Summer camp is right around the corner and I've been spending the month of May at Rosemont College in our storage rooms sorting, folding, cutting, piling, and labeling. There has also been an extraordinary amount of shopping, as you can imagine! This image is of the room I'm working in right now!

getting ready for summer camp! 

When I started here 5 years ago we had 2 summer camp loactions; Rosemont College and our studio in Narberth, PA. This summer we will be in 22 locations across 7 states!  I've been sourcing our materials for all of the camps for the last 3 years. Throughout the year my team and I develop a robust curriculum and then research the best vendors to partner with. I look at prices, materials and the manufacturing locations. It's my job to buy the best quality (cottons, wools, bamboo knitting needles) at the lowest costs and pass the  savings on to our clients so our camps can remain affordable. I'm also concerned about sustainability, which might surprise you since (unless you are talking about nature camp) you don't really here about the environment and camp in the same sentence. But... did you know that all of our felt is made from recycled plastic bottles? It is! Additionally, I try to buy local, whenever possible, and I never pay for shipping! (Mostly because I'm buying local and can go pick it up in The Handwork Studio Van!)

The Van!

One of our favorite local vendors is Gaffney Fabrics. I know I’ve blogged about them before, but I would be remiss if I didn't mention them here. As a business partner, The Gaffney family (Joe + Lenore and their daughter, Kate) understands our needs and our students.  The search all year for the fabrics that they think we might like and then we work together to determine costs and quantities. 

I would also be remiss if I didn’t' mention that Kate Gaffney and I went to grade school together and life brought us back together through our business adventures... This photo was taken in the 8th grade. That's me on the left. And yes, Kate is still that much taller than me. But she doesn't have braces anymore.

Miss Melissa and Kate Gaffney

From Fiber Crafts to Fashion Boot Camp, I look forward to sharing our hard work with your campers this summer. 

                      XOXO

                     Miss Melissa

Tags: kids knitting, Story Time, crafts, kids programs, creativity, imagination, teach kids to knit, stitch, Summer Camp, Kids Camp, Sewing, Knitting, Crochet, Fun, kids, fun kids activities, activities, camp, Handwork, Kids' craft class

Crafting Mother's Day - Handwork Studio Style!

Posted by Eva Laverty-Wilson on Wed, May 09, 2012 @ 09:36 PM

This card is made of machine sewn fabric!Happy Mother’s Day everyone!!

As you can only imagine everyone around here at The Handwork Studio loves our mothers. Many of you probably even found your passion for needle arts from your mothers. And we even love each others’ mothers! I can’t even begin to tell you how many great things I had heard about Julia and Alisha’s moms even before I met them! (Hi Randi and Gail!) And then there was that time that Julia and I Skyped with my mom and my cats! Boy, was that funny!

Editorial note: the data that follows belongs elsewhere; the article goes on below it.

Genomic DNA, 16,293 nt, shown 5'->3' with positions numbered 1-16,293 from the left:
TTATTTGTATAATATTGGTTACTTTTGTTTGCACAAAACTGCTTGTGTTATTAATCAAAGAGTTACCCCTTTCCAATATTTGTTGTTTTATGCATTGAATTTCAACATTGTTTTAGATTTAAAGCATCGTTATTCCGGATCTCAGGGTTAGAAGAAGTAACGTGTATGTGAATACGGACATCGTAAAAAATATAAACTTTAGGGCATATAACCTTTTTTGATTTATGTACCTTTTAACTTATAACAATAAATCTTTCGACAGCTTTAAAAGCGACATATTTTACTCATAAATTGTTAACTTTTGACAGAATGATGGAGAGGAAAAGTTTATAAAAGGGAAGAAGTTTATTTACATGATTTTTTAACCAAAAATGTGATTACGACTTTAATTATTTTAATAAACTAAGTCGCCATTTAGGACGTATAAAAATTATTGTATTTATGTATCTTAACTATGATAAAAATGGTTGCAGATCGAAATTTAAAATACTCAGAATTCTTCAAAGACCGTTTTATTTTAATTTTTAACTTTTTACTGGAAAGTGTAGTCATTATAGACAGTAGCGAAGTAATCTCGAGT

So this Mother’s Day you should show your mother how much you love her! And what's a better way to show her by making her something! I actually got my idea for part of my mother’s day present from The Handwork Studio itself. It is based off of one of the projects we made for Spring Break Camp. We made the cutest ‘Hoppy Spring’ greeting cards that I translated into a card for my mom. You can see my inspiration here at an earlier blog post: Crafting Spring Camp at The Handwork Studio.

I used lots of fabric, did some appliqué, sewed on some paper, gave it some structure with card stock, and presto-chango we had a mother’s day card!! The background of the card is even some vintage fabric I picked up at a tag sale with my mom in my home town.

Sew your own Mother's Day card!

So you can see that you can make your mom a present out of anything! Get creative! And don’t forget about Dad! Father’s Day is right around the corner…

-Miss Amanda

Want to get creative with us this summer? Summer Camp is also right around the corner!

Register Now!


Tags: crafts, creativity, imagination, Sewing, kids, project ideas

The Handwork Studio On Location: 'Extra Yarn' with Mac Barnett

Posted by Eva Laverty-Wilson on Sat, May 05, 2012 @ 09:54 PM

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Have you ever had extra yarn? Though we often don't give a second thought to those leftover strands that dwell after our many knitting projects (because really, what would you do with them?), author Mac Barnett gave those bits we call scraps a second chance in his new book, Extra Yarn. Soon after we at The Handwork Studio discovered this gem of a story and decided to share it with our camps, Children's Book World in Haverford, PA invited us to visit and craft during a cozy gathering with booklovers and the author himself! 

Extra Yarn tells the story of a girl named Annabelle who lives in a monochrome town, but when she discovers a box of colorful extra yarn, a new world unfolds for Annabelle and her fellow townspeople. Can she knit enough to turn this town colorful once and for all?

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Check out Miss Julia's visit to Children's Book World for Mac Barnett's author signing and exclusive reading of Extra Yarn on our Facebook page! We were sure to choose a craft that used the yarny bits we gather every day in the studio and with them, created bright bouquets of Spring flowers! 

Tell us, what do you do with your extra yarn? 

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Interested in crafting with us at summer camp? It's just a few weeks away! Register now for a fun-filled week (or more!) where your child will learn new skills and create awesome projects!

 

Register For Camp

Tags: kids knitting, Story Time, Miss Julia, crafts, kids programs, spring, Summer Camp, kids, fun kids activities, activities, camp, Handwork, free craft event